In this state, it seems that the leaders of Hamas have been afflicted again with the problem of forgetfulness, and with the return to calm, again stress their point of difference with Iran.

Generally, the leaders of the Hamas movement in recent months have shown they are noticeably under the influence of where and when [they happen] to be speaking and interviewed. Because their positioning in the calm of Egypt has pronounced differences with their position during the war and in Gaza!

0919 GMT: CyberWar Watch. The International Atomic Energy Agency has acknowledged that one of its computer servers was hacked by what appears to be an Iranian group.

"Parastoo" posted contact details for more than 100 nuclear experts on its website, asking those listed to sign a petition calling for an IAEA investigation into Israel's undeclared nuclear weapons programme.

IAEA spokeswoman Gill Tudor said the agency "deeply regrets this publication of information stolen from an old server". She said the server had been shut down "some time ago" and experts had been trying to eliminate any "possible vulnerability" in it even before it was hacked.

0915 GMT: The Battle Within. MP Javid Karimi Ghodousi, a member of Parliament's National Security Committee, has claimed in a speech that former President Hashemi Rafsanjani is working with political prisoners in an attempt to overthrow the Ahmadinejad Government.

0910 GMT: Energy Watch. The National Iranian Gas Company's Managing Director Javad Owji has said plans have been launched for a new pipeline, boostist gas supply to the Caspian Sea provinces and thus cutting dependency on imports from Turkmenistan.

Turkmen supplies to Iran were briefly suspended this autumn over a dispute over price.

Iran imports 15-18 million cubic meters of gas per day from Turkmenistan, but the figure reaches 30 million cubic meters during winter. Meanwhile, the Islamic Republic exported gas --- about 8.4 billion cubic metres last year --- to Turkey.

0830 GMT: Human Rights Watch. The Human Rights Committee of the United Nations General Assembly has expressed "deep concern", by an 83-31 vote with 68 abstentions, at violations by Iran.

The Committee cited continuing use of torture, the death penalty --- including the execution of minors --- and the increasing and systematic targeting of human rights defenders, including lawyers and journalists.

The resolution urged the regime to immediately release all those detained for exercising their right to peaceful assembly. It also criticised restrictions on candidates in the 2012 Parliamentary elections and strongly called on the regime “to ensure free, fair, transparent and inclusive presidential elections in 2013 that reflect the will of the people".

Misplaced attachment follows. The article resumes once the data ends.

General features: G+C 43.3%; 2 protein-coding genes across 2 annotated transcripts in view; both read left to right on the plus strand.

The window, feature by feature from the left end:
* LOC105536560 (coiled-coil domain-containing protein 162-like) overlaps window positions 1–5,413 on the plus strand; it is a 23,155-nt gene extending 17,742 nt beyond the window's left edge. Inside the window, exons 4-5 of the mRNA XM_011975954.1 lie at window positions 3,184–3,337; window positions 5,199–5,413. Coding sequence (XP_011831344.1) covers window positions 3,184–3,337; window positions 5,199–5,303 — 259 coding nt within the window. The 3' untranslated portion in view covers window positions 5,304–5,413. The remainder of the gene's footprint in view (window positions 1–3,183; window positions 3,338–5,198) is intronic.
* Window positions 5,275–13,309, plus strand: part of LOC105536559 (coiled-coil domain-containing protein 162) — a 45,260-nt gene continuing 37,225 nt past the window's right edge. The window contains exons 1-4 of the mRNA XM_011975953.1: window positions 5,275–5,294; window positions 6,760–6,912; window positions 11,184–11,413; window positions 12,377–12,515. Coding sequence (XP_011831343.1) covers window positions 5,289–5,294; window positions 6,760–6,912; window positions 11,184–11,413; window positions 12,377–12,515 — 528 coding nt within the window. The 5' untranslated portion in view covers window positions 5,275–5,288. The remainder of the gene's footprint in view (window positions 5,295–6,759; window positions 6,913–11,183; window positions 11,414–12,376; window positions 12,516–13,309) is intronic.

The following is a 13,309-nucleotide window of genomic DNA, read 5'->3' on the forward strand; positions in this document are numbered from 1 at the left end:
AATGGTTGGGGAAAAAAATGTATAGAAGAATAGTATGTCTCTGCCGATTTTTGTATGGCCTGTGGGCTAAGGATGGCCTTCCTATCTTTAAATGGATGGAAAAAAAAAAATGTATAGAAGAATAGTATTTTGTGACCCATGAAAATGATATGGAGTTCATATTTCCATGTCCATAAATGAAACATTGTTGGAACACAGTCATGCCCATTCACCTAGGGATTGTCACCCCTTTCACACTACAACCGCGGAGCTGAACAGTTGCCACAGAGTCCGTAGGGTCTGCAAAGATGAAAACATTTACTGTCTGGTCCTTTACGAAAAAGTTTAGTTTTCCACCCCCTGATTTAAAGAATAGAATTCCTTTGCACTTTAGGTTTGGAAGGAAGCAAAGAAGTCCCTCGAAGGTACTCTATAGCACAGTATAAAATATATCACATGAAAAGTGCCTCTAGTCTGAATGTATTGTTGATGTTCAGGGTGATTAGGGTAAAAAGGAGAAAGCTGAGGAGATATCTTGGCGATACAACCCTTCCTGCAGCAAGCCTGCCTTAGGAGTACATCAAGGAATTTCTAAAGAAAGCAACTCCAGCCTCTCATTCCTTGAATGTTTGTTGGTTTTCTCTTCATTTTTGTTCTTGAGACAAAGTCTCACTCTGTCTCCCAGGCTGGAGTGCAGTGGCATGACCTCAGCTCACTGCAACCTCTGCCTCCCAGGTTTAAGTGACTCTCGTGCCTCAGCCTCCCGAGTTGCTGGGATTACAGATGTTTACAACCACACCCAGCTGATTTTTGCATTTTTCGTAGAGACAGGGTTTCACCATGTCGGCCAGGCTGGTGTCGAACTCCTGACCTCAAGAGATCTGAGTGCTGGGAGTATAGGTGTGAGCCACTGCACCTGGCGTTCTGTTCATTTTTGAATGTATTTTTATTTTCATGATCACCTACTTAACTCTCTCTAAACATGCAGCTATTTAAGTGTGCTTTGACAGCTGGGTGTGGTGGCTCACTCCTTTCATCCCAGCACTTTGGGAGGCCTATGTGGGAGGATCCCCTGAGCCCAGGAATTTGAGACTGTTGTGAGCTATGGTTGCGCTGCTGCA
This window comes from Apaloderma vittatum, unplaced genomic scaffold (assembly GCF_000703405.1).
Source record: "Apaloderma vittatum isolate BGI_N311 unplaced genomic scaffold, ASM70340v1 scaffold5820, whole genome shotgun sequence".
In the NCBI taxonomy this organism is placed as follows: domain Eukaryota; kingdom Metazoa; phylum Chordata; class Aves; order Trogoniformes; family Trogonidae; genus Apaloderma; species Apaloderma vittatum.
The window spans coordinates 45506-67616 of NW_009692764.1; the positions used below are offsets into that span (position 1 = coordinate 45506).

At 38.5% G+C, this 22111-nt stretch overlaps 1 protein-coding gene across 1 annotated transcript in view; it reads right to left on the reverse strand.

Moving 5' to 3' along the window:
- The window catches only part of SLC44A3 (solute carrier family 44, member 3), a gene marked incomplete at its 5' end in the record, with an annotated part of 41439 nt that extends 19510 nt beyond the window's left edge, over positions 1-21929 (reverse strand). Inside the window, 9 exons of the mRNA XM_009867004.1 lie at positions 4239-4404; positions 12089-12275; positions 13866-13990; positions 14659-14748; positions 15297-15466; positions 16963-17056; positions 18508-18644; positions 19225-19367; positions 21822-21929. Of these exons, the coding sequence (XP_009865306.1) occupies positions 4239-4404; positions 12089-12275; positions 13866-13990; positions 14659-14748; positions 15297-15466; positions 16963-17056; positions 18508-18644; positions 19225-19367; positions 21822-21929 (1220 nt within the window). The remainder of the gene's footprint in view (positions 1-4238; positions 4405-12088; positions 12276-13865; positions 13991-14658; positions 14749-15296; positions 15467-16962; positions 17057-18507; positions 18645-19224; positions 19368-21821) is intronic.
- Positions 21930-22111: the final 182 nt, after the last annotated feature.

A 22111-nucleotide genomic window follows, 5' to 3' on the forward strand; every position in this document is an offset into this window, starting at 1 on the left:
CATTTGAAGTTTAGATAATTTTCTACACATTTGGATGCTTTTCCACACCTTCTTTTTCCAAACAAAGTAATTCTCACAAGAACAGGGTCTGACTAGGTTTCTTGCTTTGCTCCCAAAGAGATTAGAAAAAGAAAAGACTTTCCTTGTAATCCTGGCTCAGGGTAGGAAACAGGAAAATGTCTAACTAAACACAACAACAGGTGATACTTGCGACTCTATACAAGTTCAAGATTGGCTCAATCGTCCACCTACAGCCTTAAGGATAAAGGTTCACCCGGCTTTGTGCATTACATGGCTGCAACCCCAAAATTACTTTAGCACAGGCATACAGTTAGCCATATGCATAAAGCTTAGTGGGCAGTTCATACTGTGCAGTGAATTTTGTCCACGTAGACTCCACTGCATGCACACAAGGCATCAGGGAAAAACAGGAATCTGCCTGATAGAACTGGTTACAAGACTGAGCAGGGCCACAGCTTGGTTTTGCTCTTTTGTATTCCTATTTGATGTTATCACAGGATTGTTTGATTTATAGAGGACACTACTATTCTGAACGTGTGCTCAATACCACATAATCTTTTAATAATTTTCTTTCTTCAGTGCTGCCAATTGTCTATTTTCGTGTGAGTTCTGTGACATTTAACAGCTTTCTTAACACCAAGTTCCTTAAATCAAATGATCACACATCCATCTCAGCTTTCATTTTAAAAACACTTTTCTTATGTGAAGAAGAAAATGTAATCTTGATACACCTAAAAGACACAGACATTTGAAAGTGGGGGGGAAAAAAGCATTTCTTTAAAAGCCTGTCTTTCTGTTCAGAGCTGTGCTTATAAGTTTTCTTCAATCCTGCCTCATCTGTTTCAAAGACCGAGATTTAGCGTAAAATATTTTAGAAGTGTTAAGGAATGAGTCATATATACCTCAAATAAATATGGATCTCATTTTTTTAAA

0720 GMT: In a Tuesday pep talk to naval commanders, the Supreme Leader summarised Iran's clear victory in the Middle East and beyond:

“A look at the circumstances of the region and the world obviously indicates the upper hand of the Islamic Republic in these developments.
By comparing the Western [governments’] Middle East policy and the Islamic Republic’s Middle East policy, it can be clearly observed that the regional policy of the Islamic Republic has gotten close to its objectives

Ayatollah Khamenei's pronouncement was far from surprising, of course, as the regime --- keen to divert attention from problems closer to home --- continues its attempt to play up its supposed triumph in the Gaza conflict and to find some way of turning the Syrian crisis to its advantage.

Inside Iran, however, others seem to be more concerned not with victory, but with the threat of opposition. State broadcaster IRIB, in the guise of "documentary", tried to shut off thoughts of "unreformed" reformists participating in the June 2013 Presidential election by looking back at the disputed 2009 version. Included pixilated photos of former President Mohammad Khatami and other reformist leaders such as Abdollah Nouri and Mousavi Khoeiniha, it urged the reformist camp to "repent" for their role in the "sedition". The documentary concluded, "Of course, the people will not give such individuals permanent opportunities."

Hossein Shariatmadari, the editor of Kayhan, neatly achieved the feat of linking both victory abroad with the challenge at home: he heralded "Israel's recent eight-day defeat in the Gaza war," to chide the Green Movement for not supporting "the resistance in Lebanon and Palestine".